4) "With a soldier that kept him. ’ (sun to phulassonti auton stratiote) "In close colleague, or agreement, with the soldier who was guarding him," as in Acts 24:23; Acts 27:3. He was granted private liberties, more than the common prisoner. This was related to two things: 1) The good will Paul had generated thru his conduct and testimony while in custody of the centurion, and 2) In the light of the manner in which Festus had reported the case to Caesar, Acts 25:10-12; Acts 25:25-27; Acts 26:31-32. There was a changing of the guard for Paul daily, which permitted him to witness for Christ even to the Praetorian guards of Caesar, Philippians 1:12-13; Romans 8:28,

Verse 17


1) "And it came to pass after three days," (egento de meta hemeras treis) "And it occurred that after three days," in Rome. After his energies were renewed and he was refreshed with his friends.

2) "Paul called the chief of the Jews together:” (sugkalesasthei auton tous ontas ton loudaion protous) "He called to him those who were the first (order) chief ones in order or rank of the Jews," from the synagogues to meet together with him. The former persecution of Claudius Caesar, against the Jews, had now been lifted and many had returned to prosperity in Rome, Acts 18:2.

3) "And when they were come together, he said unto them." (sunelthonton de auton elegen pros autous) "And when they came together, where he was, he said to them," making his defence "to the Jews first," it appears, before giving his extended time and teaching more to the Gentiles, Romans 1:16; Acts 28:28-31. He affirmed that, though a prisoner, he was not a criminal.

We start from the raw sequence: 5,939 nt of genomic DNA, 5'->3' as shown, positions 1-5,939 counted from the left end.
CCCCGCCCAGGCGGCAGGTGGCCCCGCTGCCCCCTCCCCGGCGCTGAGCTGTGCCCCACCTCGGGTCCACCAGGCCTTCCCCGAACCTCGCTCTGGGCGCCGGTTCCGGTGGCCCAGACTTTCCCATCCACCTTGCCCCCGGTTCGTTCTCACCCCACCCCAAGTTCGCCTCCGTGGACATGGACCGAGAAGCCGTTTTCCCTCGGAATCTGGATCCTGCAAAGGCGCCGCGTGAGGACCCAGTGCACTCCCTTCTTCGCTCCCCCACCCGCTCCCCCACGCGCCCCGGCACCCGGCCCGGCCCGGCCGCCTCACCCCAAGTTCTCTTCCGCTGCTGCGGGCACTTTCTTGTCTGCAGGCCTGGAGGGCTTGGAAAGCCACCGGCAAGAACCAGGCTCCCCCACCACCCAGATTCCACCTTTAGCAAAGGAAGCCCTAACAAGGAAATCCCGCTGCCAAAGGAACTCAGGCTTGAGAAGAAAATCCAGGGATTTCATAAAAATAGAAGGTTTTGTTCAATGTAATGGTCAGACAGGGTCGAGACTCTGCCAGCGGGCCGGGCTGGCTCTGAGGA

4) "Men and brethren, though I have committed nothing against the people," (ego andres adelphoi ouden enantion poiesas to lao) -I, brethren, responsible men, have done not one thing contrary to the people (our Jewish brethren)," hurtful, immoral, unethical, or illegal against the Jewish people, Acts 23:28-30; Acts 24:12-13; Acts 25:8.

5) "Or customs of our fathers," (etois tois patroois) "Or contrary toward the ancestral ethics, the ancient customs of our Jewish fathers."

6) "Yet was I delivered prisoner from Jerusalem," (desimos eks lerosolumon paredothen) "Yet I was given over by them, as a prisoner, from Jerusalem," to Felix and Festus as recounted, Acts 21:28; Acts 21:33.

7) "Into the hands of the Romans." (eis tas cheiras ton hromaion) "Into the hands (custody) of the Romans," as a prisoner.

Verse 18

1) "Who, when they had examined me," (oitines anakrinantes me) "Who when they had examined me," in an orderly, judicial arraignment manner, Acts 24:8. When judicial inquiries had been made by order of both governors, Felix and Festus.

2) "Would have let me go," (eboulonto apolusai) ’Who were disposed to release me," Acts 26:31-32.